Women's Wear Daily calls him "one of the most prolific, admired and multi-talented fashion figures of the modern age." It's one of the assessments coming in Tuesday morning upon the news that German designer Karl Lagerfeld has died at 85. Lagerfeld joined Chanel in 1983 as artistic director and had been there ever since, reports the Guardian. He also had his own eponymous label and designed for another fashion house, Fendi, notes the BBC. Last month, Lagerfeld—born Karl Otto Lagerfeldt in pre-war Germany—missed a big show in Paris, raising questions about his health.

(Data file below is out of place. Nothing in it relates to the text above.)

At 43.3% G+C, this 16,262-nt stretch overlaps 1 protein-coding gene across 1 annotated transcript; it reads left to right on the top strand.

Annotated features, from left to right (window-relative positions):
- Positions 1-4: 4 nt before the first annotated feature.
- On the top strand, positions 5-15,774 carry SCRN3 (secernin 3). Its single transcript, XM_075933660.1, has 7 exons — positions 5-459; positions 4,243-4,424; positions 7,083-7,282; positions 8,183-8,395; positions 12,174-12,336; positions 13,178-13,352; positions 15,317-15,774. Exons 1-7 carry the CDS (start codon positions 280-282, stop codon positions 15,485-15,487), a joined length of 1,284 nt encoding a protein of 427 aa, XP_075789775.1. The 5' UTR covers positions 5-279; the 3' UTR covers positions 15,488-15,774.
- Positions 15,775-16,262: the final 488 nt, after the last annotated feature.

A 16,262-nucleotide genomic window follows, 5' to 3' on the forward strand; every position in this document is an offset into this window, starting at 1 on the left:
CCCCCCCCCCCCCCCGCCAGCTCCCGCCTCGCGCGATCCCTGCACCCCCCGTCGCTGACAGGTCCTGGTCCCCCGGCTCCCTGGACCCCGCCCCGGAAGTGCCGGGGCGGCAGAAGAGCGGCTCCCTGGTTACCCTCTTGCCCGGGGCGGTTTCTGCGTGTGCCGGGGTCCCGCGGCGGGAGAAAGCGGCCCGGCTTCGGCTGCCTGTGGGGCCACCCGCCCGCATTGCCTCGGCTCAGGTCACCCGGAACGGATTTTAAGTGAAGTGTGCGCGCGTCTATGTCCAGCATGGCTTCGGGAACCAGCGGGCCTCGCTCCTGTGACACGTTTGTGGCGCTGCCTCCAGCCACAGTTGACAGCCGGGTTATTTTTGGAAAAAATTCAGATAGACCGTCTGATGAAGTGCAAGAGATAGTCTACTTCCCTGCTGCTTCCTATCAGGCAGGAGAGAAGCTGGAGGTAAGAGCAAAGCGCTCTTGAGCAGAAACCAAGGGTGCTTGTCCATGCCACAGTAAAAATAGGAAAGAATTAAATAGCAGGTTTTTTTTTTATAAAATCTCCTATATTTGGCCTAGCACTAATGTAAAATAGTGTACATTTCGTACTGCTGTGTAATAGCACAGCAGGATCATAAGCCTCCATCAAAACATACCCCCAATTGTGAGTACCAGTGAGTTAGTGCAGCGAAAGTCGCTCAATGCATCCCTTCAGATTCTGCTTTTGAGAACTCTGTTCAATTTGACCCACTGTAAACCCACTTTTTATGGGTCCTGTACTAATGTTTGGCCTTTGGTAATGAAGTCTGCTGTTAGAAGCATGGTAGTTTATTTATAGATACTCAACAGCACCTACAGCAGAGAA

"I design like I breathe," Lagerfeld once said. "You don't ask to breathe—it just happens." As a teenager, he emigrated to Paris to pursue his career in fashion. His big break came in 1954, when his drawing of a wool coat landed him an apprenticeship with designer Pierre Balmain. As the Hollywood Reporter notes, Lagerfeld went on to work with some of the world's biggest celebrities, even designing concert costumes for Madonna. But he also was one of the first big-name designers to "bring his fashion to the masses," per THR. (In 2017, Lagerfeld got into a public spat with none other than Meryl Streep.)